Lexicor Phase IV/graphics/commercialFrom: Doug Wokoun (aa384@cleveland.Freenet.Edu)
Date: 04/18/92-07:24:41 PM Z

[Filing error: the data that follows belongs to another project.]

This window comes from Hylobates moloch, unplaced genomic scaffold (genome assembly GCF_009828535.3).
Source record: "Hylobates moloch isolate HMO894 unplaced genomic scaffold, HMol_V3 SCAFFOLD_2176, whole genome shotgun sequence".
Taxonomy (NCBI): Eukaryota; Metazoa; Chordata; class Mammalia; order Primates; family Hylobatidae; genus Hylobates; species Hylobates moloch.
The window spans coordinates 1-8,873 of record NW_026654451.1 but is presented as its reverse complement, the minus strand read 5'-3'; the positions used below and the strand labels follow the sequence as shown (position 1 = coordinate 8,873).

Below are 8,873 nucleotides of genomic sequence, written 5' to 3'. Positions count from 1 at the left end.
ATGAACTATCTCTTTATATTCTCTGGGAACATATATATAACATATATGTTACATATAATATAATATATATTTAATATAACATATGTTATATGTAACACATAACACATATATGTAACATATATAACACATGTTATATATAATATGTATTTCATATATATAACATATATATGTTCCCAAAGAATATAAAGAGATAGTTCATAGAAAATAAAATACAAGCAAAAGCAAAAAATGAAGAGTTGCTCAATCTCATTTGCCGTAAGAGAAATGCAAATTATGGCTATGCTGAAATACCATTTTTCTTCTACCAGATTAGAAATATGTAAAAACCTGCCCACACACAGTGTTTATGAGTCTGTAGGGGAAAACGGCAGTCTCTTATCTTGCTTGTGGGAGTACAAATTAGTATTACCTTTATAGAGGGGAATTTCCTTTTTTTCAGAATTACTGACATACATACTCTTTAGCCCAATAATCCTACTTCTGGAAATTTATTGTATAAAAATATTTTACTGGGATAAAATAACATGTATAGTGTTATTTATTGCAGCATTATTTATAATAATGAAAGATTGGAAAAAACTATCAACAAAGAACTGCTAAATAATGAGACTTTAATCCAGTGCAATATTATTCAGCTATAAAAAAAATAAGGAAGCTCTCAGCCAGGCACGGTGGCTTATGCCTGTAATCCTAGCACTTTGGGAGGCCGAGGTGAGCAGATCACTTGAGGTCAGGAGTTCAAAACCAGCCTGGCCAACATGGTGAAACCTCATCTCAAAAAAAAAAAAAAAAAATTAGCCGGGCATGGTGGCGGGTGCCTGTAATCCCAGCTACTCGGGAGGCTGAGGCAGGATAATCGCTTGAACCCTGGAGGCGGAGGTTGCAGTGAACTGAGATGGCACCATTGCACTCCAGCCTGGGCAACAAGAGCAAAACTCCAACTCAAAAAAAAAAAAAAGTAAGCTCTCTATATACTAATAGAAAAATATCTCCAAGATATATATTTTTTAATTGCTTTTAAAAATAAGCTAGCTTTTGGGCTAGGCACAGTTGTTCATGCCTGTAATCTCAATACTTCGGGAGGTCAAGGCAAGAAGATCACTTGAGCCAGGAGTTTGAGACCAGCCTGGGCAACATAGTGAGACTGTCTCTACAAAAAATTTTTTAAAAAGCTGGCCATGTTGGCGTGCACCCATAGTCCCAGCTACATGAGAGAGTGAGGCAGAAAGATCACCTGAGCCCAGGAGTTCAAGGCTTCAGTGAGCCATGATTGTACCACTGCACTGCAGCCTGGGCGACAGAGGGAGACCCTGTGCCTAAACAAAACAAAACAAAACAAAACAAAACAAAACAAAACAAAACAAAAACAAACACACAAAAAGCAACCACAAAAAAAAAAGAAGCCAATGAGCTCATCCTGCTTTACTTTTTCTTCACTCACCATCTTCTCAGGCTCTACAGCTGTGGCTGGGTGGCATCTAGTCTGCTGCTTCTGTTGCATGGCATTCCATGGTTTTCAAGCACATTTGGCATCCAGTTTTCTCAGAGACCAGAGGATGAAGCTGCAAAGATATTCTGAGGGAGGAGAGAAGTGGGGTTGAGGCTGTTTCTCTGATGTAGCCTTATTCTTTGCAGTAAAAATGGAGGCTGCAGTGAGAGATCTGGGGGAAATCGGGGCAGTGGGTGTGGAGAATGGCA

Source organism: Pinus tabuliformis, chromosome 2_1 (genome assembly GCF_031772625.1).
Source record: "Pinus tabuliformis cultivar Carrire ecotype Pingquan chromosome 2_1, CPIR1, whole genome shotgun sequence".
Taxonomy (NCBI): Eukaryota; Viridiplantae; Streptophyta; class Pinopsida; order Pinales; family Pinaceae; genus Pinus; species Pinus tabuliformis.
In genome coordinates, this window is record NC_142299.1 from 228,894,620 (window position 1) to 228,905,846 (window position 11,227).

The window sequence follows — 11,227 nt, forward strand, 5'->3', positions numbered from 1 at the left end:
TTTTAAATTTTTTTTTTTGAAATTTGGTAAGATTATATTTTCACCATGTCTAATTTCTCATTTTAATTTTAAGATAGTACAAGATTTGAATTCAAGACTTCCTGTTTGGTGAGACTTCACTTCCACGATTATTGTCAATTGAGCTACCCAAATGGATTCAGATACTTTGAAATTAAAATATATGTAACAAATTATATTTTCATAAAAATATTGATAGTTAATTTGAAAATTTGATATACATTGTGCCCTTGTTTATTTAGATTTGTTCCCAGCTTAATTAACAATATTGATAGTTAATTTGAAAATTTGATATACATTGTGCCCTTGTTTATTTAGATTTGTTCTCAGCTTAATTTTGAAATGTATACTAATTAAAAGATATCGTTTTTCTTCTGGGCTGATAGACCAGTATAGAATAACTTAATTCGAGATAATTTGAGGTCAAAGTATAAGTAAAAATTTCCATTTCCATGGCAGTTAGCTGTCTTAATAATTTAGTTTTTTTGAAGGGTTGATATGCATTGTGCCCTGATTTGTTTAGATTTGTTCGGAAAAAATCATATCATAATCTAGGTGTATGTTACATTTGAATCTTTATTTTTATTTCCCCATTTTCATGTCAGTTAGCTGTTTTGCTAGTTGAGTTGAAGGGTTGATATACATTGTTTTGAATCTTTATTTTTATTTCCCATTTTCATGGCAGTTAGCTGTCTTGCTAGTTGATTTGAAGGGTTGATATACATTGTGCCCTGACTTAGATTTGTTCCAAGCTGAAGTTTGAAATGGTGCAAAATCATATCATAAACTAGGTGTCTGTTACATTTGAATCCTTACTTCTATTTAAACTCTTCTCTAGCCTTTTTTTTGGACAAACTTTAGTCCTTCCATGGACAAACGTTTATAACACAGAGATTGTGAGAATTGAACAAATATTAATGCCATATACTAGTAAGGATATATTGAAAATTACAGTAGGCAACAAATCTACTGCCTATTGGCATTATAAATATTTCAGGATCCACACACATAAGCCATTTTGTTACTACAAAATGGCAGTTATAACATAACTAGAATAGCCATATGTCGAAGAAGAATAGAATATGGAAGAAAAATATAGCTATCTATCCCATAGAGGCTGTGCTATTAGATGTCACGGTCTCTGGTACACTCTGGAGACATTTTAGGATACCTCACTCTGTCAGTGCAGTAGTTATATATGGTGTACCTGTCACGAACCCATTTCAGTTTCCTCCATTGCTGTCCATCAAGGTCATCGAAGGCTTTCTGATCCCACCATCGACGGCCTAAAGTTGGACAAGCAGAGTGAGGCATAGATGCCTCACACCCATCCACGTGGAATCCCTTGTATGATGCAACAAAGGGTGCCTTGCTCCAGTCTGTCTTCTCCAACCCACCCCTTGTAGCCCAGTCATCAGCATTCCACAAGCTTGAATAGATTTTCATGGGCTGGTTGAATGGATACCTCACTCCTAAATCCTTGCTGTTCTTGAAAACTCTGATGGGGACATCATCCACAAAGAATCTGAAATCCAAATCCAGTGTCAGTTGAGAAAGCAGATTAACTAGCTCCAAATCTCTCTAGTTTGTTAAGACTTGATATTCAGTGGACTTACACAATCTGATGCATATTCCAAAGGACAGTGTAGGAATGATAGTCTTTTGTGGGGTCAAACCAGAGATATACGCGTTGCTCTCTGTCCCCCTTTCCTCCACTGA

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From: aa384@cleveland.Freenet.Edu (Doug Wokoun) Subject: Lexicor Phase IV/graphics/commercial Date: Sat Apr 18 19:24:41 1992 Taken from: ST Report Online Magazine (#8.12) - March 20, 1992: > LEXICOR PHASE IV STR Review Chronos 3D Key Frame Animator =========================== Lexicor Phase IV Chronos 3D Key Frame Animator and Prism Paint by Clifton Willard Well it arrived and I opened it with mixed hopes and fears. To some extent, the Phase IV series from Lexicor will make or break the ST/TT graphics performance in the near future anyway. There has been a lot of speculation over the last year about the future of the ST and about the graphics programs promised by Lexicor. There have been no new graphics programs for the ST or in the Atari platform for some time and the old stuff was getting very old very fast. Other platforms were emerging with new and powerful graphics programs that were becoming more and more attractive to Atari owners who wanted to upgrade, myself included. The Cyber series just doesn't cut it any more. The competition was crawling all over Atari until now that is. I received Prism Paint and Chronos 3D together and with great excitement. I loaded first one and then the other and browsed around. Since Chronos 3D is the more significant program, I will review it first. FIRST CLASS MANUAL It is not my intention to rewrite the manual but to review the program. The manual is first class and provides all the information one needs to adequately operate the program after a short period of time. The beginner has not been left out of the picture as is often true in less considerate manuals. The first four chapters are devoted to the beginner and include everything from pointing and clicking the mouse to how to use dialogue boxes to loading objects and running animations. I have never seen such a thorough job of explanation before in any manual. This is definitely a big plus for the person who wants to get into 3D animation but doesn't think s/he can. In Chronos 3D you can, I promise. The length of time it actually takes you to create your first 3D space saga will depend on your experience. Once the beginner is brought up to par with the more experienced users, the manual enables everyone to comfortably and easily learn the basics of key frame animation. The manual is very well organized and is easy to get around. The binder is one of those D type that I personally find difficult. I changed to a regular binder and put the index in the front of the manual. It is easier to get to if it is in the front of the book and I need to get to it a often. The explanations are clear. There are a few mistakes in the tutorials but they are in the objects provided, not in the manual. I understand that they will soon or have already been fixed. In one tutorial when you load the plane into the program, it is not in the position the manual says it is. In another, the walking man does not have his arms attached to his body. You can use your head though and make the minor adjustments. I mention them only so that if you get the program and come across them you will know what the problem is. These are very minor and I found no other problems in the tutorials. KEY FRAME? The program is "Key Frame" animation. Key frame animation is the animation production style of the professionals like those at Disney. The master animator creates the first and last frame of a motion and the assistant animators create the "inbetween" frames. This is where the term tweening comes from. In the case of Chronos 3D, you are the master animator and the program acts as your perfect assistant and does all of your tweening. You create the key frames that contain the beginning and ending of your object's changing movement. You then decide how many frames you want to be inbetween and Chronos 3D provides them by generating the splines between the two positions. This is key frame animation. One of the main advantages of this type of animation is that the animator does not need to know any programming at all. In the past on the Atari, you had to know a basic like programming language to program Cyber Control and create 3D animations from within CAD 3D Studio. Chronos 3D replaces both programs and enables you to do more because you do not need to know programing to accomplish the movement. NO PROGRAMMING NEEDED Chronos is an intuitive program and in a way is the opposite end of the spectrum from Cyber Control or ST Control. In both those programs you used numbers, mathematical expressions, and numerical positions in space to create your object movement. In Chronos 3D, you use a mouse and point and click. It is important to realize that this is a different style of thinking. I found that I had to learn to think differently about animation in Chronos. You can't easily use numbers to create the perfect circular or perfect spiraling movement. At first I found this very frustrating. With practice I became more comfortable with this free hand style and now I find it liberating. For alignment purposes, Chronos 3D provides a grid that is adjustable. You can set this grid and position your objects using the grid as a guide. An artist that is gifted in visualizing spacial relationships correctly will have no trouble with this concept. Though I am good at it now, I miss the access to the numbers. One problem with the lack of numbers is that you do not know where your object has been moved. Every time you call up the "explicit" dialogue box, used to enter exact numbers, it shows zero (0). If you have rotated an object several times or even once, there is no way to know how far you have rotated that object up to that point. If you make a mistake in one of your key frames, you must click on each one and visually determine which one has the error and then judge the correction needed. This is frustrating and at times difficult to deal with. I do find this a drawback to the program. I understand however that there is some interest in doing something about providing a history for either each key frame or object. This might be in the form of an Desk Accessory. There is one feature however that is great help in the number problem and that is a feature called trace. If you click on an object and then click on trace, the program will generate a thread like line showing the movement of that object from the beginning of your motion to the end. This is wonderful and with a little practice you find that you can do quite will without the numbers. OPEN TYPE PROGRAM It is appropriate at this point to explain that this program and series for that matter may be considered a shell type program. Independent programers can and are encouraged to develop modules or utilities that provide additional power to the programs. This is a real plus for the series. Interested programers should contact Lee Seiler at Lexicor. The desktop of the program provides easy access to all of the features, dialogues and sub menus of the program. There are also key board equivalents to most of the features, menus and dialogues. I can't stress enough how powerful this program is and the variety of things it can do. Though I can't cover all of the assets of this program I will try to cover most of the main features that give it it's power. First let me state that there are no limits to the number of objects of the number of points in each object as in the Cyber series. The only restriction is your computer memory. There is also no restriction as the length of your animation. This is also dictated by your hardware and memory. Also chronos 3D will load any 3D object form the Cyber series including Cyber Texture objects. TIMELINES AND RAILROAD TRACKS Chronos 3D uses what are called timelines to record the motion of an object. You can think of a time line as a railroad track and the object as a single railroad engine with no cars following. The idea is that you draw the tracks any way you want and the train engine will follow them just like a real train. If you can lay out model train tracks on your living room floor then you can animate with Chronos 3D. You lay the tracks in chronos 3D by moving the object with the mouse. You decide how long the track will be by adding sections to the track. In Chronos 3D, these sectioned are called frames. If you want your object or engine to take a long time to go from point A to point B, you add a lot of sections to the track or in Chronos 3D, you add frames. This metaphor will hopefully help you understand the concept of time lines. One of the unique features of Chronos 3D is that you can copy these time lines and apply them to other objects. You can make a copy of the tracks and put another engine on them. You can also copy any part of the track and put any engine on it you want. The limits are your imagination. To take this metaphor a little further, Chronos 3D will let you do different things to your engine as it travels along it's track. The engine or object can get bigger, smaller, wider, narrower, taller, shorter, longer, turn in any direction or combination of directions with just a click or two with the mouse. Also Chronos 3D has no limit on the number of tracks or engines, time lines or objects. In addition to moving engines, you can move the camera and any or all of spot lights or point source lights. The tracks, time lines hold everything together. You can cut and paste tracks/time lines the same way you cut and paste clip buffers in drawing programs. It is no more difficult then that. NO NEED FOR HIERARCHY, JUST CYCLE Another feature that really sets Chronos apart from other 3D animation programs is a feature called cycling. Cycling is sort of like changing engines several times as it travels down the track. The tutorial in the manual is as good example as any I could think of for demonstrating this concept. There are 15 different variations of the same object that you load in as one object. In this case the object is a walking man. Each variation is a different position in the total walking motion. You load each into the cycling feature in a specific order. The cycling feature then plays them in the order in which you entered them. The feature cycles through the objects and the result is motion or in this case a man walking. It is very impressive and very simple. As a comparison, in CAD 3D and Cyber Control you had to develop a hierarchy of objects and then move this hierarchy and it's parts individually. It was complicated and difficult for those of us who are not experienced programmers. In Chronos 3D, this same effect is accomplished easily and simply with no programming. All you really do is to load the objects in the sequence you want them to be played. This is really nice. You create the different variation of the objects in Cyber Sculpt or Dynacadd if you are really serious and load them into Chronos 3D. This is a powerful feature and enables anyone to easily create movement that before has been restricted to the pros. There is an undocumented variation of this feature call object instancing. Essentially you create several different variations of a single object cycle. Chronos 3D does not use the actual loaded object as the object manipulated in the program. chronos 3D makes copies of the loaded objects and uses them for the movement. Using different first objects in the cycling feature, you can have as many copies of the cycle as you want. I created an army of walking men using this technique. I used a through away object, (box1, box2, box3, ...) as my through away objects. I then varied the starting object. In the first man I used box1 and man01, man02,... In the next I used box2, man04, man05,... You must complete the cycle so that in the second man, the last man loaded into the cycling feature was man03. You hide the through away object box1, box2,... and record your animation. It is very powerful. Do the tutorial in the manual and then try this instancing. TURN A MAN INTO A BIRD AND FLY AWAY Another feature that is part of the cycling feature is morphing. Morphing comes from metamorphing meaning changing completely from one form to another. This powerful technique is also very simple. You create an object in CyberSculpt and save it. You then change that same object into another from using the editor and the listed tools. You then save that object and quit. In Chronos 3D, you load each object, and in the cycle feature you load the first object into the morph box and then click the number of frames you want the change to take place over and load in the second object. Go to preview and check it out! Using this feature, you could turn a man into a bird and have him fly away right in front of your eyes and dazzle every one even yourself. These two features, cycling and morphing are worth the price of the program alone. THE CAMERA TRACKS AUTOMATICALLY The camera in Chronos 3D is no less powerful then the other features. Keep in mind that many of the greatest films in history were shot with one camera and many still are. You can move the camera in any position you want and save that position for future use. These saved positions are called tripods and you can save up to 8 of them in any one film. There is one exciting feature in Chronos 3D that really makes complicated things easy and the amateur look professional and that is tracking. You can easily with just a few clicks of the mouse have the camera track a moving object. This is very nice. This tracking feature can be used with anything. You can have objects track each other and start the tracking at any point in the track/timeline you want. You could have a ball come into the camera view and then have the camera follow/track the ball until it hits the window pane and breaks it into a thousand pieces. You can also track an object with the spot light. It is a nice feature. Not only can you move and manipulate objects in Chronos 3D but you can also determine how the object looks and the degree of its visibility. In the appearance menu you can choose from three styles of shading; Flat, Gouraud and Phong. In Flat shading, each triangle is shaded individually. Gouraud on the other hand calculates how light affects each point or corner of a triangle and then dithers and blends the color of these points toward the center of the triangle. Phong shades each pixel in each face. You can also choose the dithering style you want. None means that only solid colors are used in the rendering. Fixed means that the dither patterns are the same from frame to frame. Random means that the dither patterns vary randomly from one frame to the next. This latter mode creates a nice glittering effect and adds to the sense of movement in space of an object. You can even decide if you want the faces to be blended together giving a smoother object. This can really make a round object look really round without those face edges that are so telltale of low rez and 16 colors. Each object in your animation can be treated independently of other objects in these appearance modes. One object might be flat shaded but another may be Phong shaded in the same animation. This feature can among other things help distinguish objects from one another and create effects not otherwise possible. FADE IN, FADE OUT Another powerful feature is called visibility. This feature has to do with the how visible an object is in any given frames. 100 percent visibility means that the object is fully rendered. 50 percent means that 50 percent of the object is transparent and 0 visibility means that the object is invisible in the animation. This visibility can be tweened over any number of frames creating a fading in or out effect. Using around 50 percent visibility can give an object a transparent look like glass or fog or water. Objects can come and go within an animation or the whole animation can fade in or out. Again as in so many of the features of Chronos 3D, the only limits are your imagination and your hardware. CHRONOS 3D IS FIRST CLASS It must be apparent by now that I think Chronos 3D is a first class, simple to use, 3D object animator. It must be kept in mind however, no matter how good a 3D animation program is, there is no substitute for pre-planning your animations. Should you purchase Chronos 3D and I strongly recommend that you do, read the manual and methodically do the tutorials. Then decide to create a simple animation of your own and do it in chronos 3D. It is the best way to learn the program. This is a powerful program and one needs to approach it purpose and forethought (pre-planning). Chronos 3D does not create objects nor does it tell you where to move them. If you really want to create good animations and learn to be comfortable with chronos 3D, you must pre-plan. Get a piece of paper and make some sketched ideas of what you want to happen to those objects of yours. Think it through first. Have some idea of where you are going and then use Chronos 3D to get you there and always reserve the right to change your mind. That is your part. There is help though. Unlike any other company that I have known about in the Atari platform, Lexicor is providing classes on Compuserve to teach you how to use their series to create your prize winning animation <no grin>. These classes if you will include everything you ever wanted to know about and be able to do in 3D animation. Lee Seiler is an accomplished artist and is in a position to really help anyone from the novice to the expert with these classes. Though I have been doing 3D animation for a few years now, I plan on attending every class and do every homework assignment. That's right homework assignment. These classes provide an opportunity to learn how to do this stuff. I know of no better way. It seems to me the ultimate educational opportunity for "Chronies" <grin> both new and old. The syllabus is now on Compuserve and I suggest that you look it over. If you do not have a modem or are not a member of Compuserve then get it from someone who is. Nothing is perfect and Phase-4 is no exception. Keep in mind that chronos 3D is only one of several parts to a complete graphics animation package for the Atari ST and TT. As I said in the beginning of this review I received both Chronos 3D and Prism Paint, the first two parts of the Phase-4 series. Chronos 3D no doubt is a first rate program but Prism Paint falls short of the power that you would expect from the developers of Chronos 3D. PRISM PAINT DISAPPOINTING I believe that part of my disappointment in Prism Paint was my expectation that it would be an update/upgrade to CyberPaint. It is not and does not even come close. With a few differences, Prism Paint is on a par with Degas Elite. Prism Paint is a first rate basic drawing program that was created as a tool to touch up Chronos 3D animations. In addition to standard brushes, boxes, circles, rectangles, lines, rays, k-lines spray, draw, you can have unlimited frames and splined curves and it runs in all ST and TT resolutions. It will also run is the 24 bit color board rez of 512 X 512 with some 262 thousand colors on the screen at once out of a pallet of 16 million. For single pictures this is a great program. Slides and other graphic stills can be created easily and comfortably. But that's all. There is no tweening, no pixel effects, no font importation, no ADO, no bluing, and so forth. Because of this there is no way to create a traveling background or any background for that matter for your Chronos 3D animations in full TT resolutions. You can load Chronos 3D DTL files into CyberPaint but that limits you to CyberPaints resolutions. I may be the exception but I used Cyber Control/CAD 3D2 in conjunction with CyberPaint to create complete animations. My expectation was that PrismPaint would enable me to continue this combination of 2D backgrounds, mats and tweened touch-ups and 3D object animations. Not so at this time anyway. I would not however let this prevent me from using Chronos 3D. I have a feeling that this situation will not last too long. The need and demand are there, either Lexicor or some other developer will fill the gap. There are several programs that could be updated to surpass CyberPaint including Prism Paint. I think that the idea is that users expect that new programs will be upgrades of existing programs. This is not the case with Prism Paint. OPINION As should be apparent from the review I could not recommend Chronos 3D more. It is a first rate program with few flaws. I would like to see a history system for object movement to help hone the movements. I understand that there is an anti-alias feature and a spot shadow feature in the currant release update but I have not received the update yet so I cannot comment. Chronos 3D comes with a key that you must plug into the printer or serial port of the computer for the program to work. There are many who might complain about this security device but I am not one of them. would rather have a security device and the program then no program. Giving a program to your buddy or pirating programs can kill the company that brought you that program. These developers are not multi-billion or even multi-million dollar concerns. They are people like you and me and they work hard and invest a great deal so that we can have programs of Chronos 3D's quality. It would be foolish not to protect the investment. Enough said about the security device. I also recommend prism paint. Though it is a basic program, it is the only one that will take full advantage of the resolutions of the TT and the new resolutions of the new 24 bit color boards. You do need it for touching up Chronos 3d animations even if you have to do the touch up one frame at a time. Both programs are well worth the expense and Lexicor seems to be putting the Atari ahead of the other guys. The support that Lee Seilor is giving on Comp-u-serve is unprecedented and should be taken advantage of by anyone the least bit interested in computer graphics. The ability to easily put graphics on video with the new 24 bit color boards lets desktop video "chronies" almost compete with the big boys with an ST. Keep in mind that the phase-4 series works on the ST as well as the TT. The cost of the series is small in comparison to the increase in quality. I look forward to seeing the other programs in the series and also in getting my 24 bit color board. -- Doug Wokoun (aa384@cleveland.Freenet.Edu) - - - Atari SIG